Towards peptide-based inhibitors as therapies for Parkinson's disease

Peptides for Parkinson's?

Go to the profile of Jody Mason
Dec 10, 2015
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The evidence for α-synuclein (α-syn) as a key player in Parkinson’s disease (PD) pathology is compelling despite the fact that the native function of the protein has yet to be fully elucidated [1]. For example, synthetic α-syn aggregates that are characteristic of synucleinopathies lead to β-sheet rich amyloid structures similar to those found in Lewy bodies [2]. These structures lead to cell death with the majority of point mutations associated with early onset PD (A30P, E46K, H50Q, G51D, A53T) clustered within a small region of the SNCA gene, which influence the rate and extent of aggregation which correlates with toxicity [3–6]. Until recently it was thought that the native state of α-syn was structurally disordered [7] before undergoing a structural conversion to β-sheet and amyloid. However, recent albeit controversial findings suggest that the native state is a monomer that self-associates on lipids to form a helical tetramer, which exists in the crowded molecular environment of the cell but does not accumulate in vitro [8]. Several α-syn point mutations have been hypothesized to destabilize this proposed tetramer, leading to increased levels of monomer that then aggregate [9]. In our own experiments, the libraries have been based on the 46–54 region of α-syn where the majority of mutations associated with early onset PD are found. In these experiments, the identified inhibitors have been found to prevent α-syn amyloid formation and lead to significant reductions in toxicity [10].

There are some exciting advances in the development of peptides and mimetics to bind to and prevent toxicity associated with α-syn amyloid formation. Coupled with recent developments in structural information relating to amyloid-based systems [11], and the increasing ability to readily modify peptides to deal with limitations in their druggability, there is now considerable optimism for peptide-based drug discovery for a-syn.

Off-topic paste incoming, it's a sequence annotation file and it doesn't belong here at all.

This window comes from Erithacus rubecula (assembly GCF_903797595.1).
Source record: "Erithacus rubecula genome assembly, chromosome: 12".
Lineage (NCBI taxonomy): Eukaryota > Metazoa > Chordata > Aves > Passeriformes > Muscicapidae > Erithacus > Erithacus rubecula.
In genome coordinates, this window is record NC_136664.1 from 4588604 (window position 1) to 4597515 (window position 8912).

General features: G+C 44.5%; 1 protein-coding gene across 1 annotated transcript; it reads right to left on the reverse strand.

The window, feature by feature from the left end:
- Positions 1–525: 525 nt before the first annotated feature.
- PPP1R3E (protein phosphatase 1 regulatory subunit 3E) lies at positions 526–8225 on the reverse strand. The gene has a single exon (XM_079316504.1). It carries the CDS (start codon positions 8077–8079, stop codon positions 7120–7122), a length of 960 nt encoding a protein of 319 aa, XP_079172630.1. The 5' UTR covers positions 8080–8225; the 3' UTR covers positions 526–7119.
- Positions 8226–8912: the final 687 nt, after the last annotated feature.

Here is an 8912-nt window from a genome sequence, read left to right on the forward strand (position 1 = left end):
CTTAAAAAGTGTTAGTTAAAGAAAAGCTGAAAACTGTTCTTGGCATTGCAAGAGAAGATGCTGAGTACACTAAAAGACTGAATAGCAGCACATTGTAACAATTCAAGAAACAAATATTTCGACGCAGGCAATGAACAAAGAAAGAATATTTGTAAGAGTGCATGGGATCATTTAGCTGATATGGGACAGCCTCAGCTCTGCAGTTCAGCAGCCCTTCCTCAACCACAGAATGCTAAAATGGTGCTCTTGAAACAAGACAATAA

Read more in Mason J.M. & Fairlie D.P. Towards peptide-based inhibitors as therapies for Parkinson's disease Future Med. Chem. 7, 2103-5 (2015).

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9. Dettmer U, Newman AJ, Soldner F et al. Parkinson-causing alpha-synuclein missense mutations shift native tetramers to monomers as a mechanism for disease initiation. Nat. Commun. 6, 7314 (2015).
10. Cheruvara H, Allen-Baume VL, Kad NM, Mason JM. Intracellular screening of a peptide library to derive a potent peptide inhibitor of alpha-synuclein aggregation. J. Biol. Chem. 290(12), 7426–7435 (2015).
11. Meier BH, Bockmann A. The structure of fibrils from ‘misfolded’ proteins. Curr. Opin. Struct. Biol. 30, 43–49 (2015).

Go to the profile of Jody Mason

Jody Mason

Senior Lecturer in Biochemistry at University of Bath, University of Bath

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